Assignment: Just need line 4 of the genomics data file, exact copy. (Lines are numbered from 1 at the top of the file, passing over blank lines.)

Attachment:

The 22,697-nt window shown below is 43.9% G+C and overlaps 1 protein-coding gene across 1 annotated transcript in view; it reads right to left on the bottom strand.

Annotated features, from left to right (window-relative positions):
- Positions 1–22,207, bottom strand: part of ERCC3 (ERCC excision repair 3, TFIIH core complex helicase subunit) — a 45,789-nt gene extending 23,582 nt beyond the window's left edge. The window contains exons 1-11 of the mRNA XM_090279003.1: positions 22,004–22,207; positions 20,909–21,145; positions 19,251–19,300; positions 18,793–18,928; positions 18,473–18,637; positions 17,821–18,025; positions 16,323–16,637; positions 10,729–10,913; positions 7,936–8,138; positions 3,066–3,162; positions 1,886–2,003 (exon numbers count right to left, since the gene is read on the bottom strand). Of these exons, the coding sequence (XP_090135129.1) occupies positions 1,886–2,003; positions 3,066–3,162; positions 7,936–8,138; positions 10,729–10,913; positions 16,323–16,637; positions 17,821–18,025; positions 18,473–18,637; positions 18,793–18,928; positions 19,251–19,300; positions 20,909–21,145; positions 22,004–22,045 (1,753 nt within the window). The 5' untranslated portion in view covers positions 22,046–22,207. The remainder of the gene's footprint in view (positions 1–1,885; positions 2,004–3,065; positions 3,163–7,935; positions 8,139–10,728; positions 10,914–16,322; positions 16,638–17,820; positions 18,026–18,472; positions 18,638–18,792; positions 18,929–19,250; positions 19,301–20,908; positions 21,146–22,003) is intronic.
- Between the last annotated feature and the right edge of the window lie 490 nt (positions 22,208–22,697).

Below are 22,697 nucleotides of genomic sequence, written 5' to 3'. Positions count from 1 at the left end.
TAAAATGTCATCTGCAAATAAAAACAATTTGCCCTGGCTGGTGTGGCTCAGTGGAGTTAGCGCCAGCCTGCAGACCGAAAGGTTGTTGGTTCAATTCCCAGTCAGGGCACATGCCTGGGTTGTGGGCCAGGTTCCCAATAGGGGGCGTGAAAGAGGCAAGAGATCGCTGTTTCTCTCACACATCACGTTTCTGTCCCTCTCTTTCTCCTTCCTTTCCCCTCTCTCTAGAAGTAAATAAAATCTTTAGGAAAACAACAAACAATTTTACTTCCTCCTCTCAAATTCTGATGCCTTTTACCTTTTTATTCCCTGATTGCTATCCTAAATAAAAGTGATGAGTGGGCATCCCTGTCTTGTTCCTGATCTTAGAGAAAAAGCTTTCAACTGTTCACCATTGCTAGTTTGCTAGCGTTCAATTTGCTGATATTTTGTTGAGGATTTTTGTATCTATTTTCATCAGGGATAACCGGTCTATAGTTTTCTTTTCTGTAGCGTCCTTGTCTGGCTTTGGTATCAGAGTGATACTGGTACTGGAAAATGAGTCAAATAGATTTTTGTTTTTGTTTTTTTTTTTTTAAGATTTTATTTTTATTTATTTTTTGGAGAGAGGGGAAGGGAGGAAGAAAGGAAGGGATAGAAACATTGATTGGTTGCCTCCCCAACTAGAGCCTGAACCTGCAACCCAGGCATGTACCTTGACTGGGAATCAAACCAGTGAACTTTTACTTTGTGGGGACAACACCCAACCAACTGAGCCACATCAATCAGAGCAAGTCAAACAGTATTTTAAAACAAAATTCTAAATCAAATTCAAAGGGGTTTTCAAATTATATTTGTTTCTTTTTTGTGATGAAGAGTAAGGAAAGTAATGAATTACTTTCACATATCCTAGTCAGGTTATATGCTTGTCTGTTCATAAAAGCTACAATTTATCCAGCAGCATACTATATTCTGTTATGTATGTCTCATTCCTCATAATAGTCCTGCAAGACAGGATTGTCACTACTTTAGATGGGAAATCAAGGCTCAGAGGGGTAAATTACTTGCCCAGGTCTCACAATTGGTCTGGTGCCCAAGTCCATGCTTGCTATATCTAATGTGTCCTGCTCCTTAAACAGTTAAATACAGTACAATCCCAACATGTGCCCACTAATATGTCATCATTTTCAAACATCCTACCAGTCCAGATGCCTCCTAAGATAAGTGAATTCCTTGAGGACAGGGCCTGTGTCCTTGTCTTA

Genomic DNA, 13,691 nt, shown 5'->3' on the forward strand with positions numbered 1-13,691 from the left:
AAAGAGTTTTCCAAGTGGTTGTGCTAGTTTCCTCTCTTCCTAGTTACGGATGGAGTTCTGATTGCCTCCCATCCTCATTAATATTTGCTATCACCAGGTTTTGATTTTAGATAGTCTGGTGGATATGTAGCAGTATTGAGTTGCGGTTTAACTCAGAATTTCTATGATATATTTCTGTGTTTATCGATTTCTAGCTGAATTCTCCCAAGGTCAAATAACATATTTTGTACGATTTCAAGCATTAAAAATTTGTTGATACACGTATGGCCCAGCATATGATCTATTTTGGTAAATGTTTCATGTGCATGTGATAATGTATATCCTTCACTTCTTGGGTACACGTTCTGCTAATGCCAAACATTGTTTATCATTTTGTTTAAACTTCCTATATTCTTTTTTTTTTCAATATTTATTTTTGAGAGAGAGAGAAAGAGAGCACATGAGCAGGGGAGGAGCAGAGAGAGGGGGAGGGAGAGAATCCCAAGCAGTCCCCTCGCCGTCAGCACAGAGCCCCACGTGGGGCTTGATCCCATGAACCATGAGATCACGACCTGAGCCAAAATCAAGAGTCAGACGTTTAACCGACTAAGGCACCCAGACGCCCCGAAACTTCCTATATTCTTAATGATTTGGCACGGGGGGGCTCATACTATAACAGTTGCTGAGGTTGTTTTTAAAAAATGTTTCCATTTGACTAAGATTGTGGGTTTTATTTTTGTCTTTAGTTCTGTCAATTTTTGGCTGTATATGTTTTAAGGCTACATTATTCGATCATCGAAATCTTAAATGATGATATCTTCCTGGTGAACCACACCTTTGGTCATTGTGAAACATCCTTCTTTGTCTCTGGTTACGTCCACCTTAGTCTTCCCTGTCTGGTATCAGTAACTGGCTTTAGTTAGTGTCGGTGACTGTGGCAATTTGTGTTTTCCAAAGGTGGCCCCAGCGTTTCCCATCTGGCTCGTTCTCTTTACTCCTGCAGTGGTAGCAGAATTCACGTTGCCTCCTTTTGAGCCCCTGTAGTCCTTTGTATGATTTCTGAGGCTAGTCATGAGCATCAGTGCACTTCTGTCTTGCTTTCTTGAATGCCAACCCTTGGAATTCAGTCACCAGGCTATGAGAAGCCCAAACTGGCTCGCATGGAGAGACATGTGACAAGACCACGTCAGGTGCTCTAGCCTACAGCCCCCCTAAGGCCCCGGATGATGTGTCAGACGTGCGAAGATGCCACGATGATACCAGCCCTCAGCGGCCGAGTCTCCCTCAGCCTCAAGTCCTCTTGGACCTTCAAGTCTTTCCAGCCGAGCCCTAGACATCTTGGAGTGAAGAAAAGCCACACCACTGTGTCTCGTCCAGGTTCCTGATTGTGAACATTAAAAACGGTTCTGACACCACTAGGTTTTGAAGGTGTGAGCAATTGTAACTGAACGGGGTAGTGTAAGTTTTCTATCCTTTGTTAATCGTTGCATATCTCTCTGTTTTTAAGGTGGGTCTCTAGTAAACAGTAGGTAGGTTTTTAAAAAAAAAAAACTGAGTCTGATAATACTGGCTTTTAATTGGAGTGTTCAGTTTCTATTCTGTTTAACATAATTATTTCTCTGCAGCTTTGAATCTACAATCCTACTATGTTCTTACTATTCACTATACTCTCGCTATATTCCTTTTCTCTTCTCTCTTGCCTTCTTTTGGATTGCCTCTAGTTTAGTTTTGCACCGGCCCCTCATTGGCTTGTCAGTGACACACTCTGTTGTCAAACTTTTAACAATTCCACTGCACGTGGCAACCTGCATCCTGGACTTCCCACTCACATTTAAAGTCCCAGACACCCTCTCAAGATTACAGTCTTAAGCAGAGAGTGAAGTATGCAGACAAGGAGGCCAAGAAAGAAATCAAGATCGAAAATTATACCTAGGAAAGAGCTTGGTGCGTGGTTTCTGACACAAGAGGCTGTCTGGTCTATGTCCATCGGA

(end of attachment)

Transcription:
- Between the last annotated feature and the right edge of the window lie 490 nt (positions 22,208–22,697).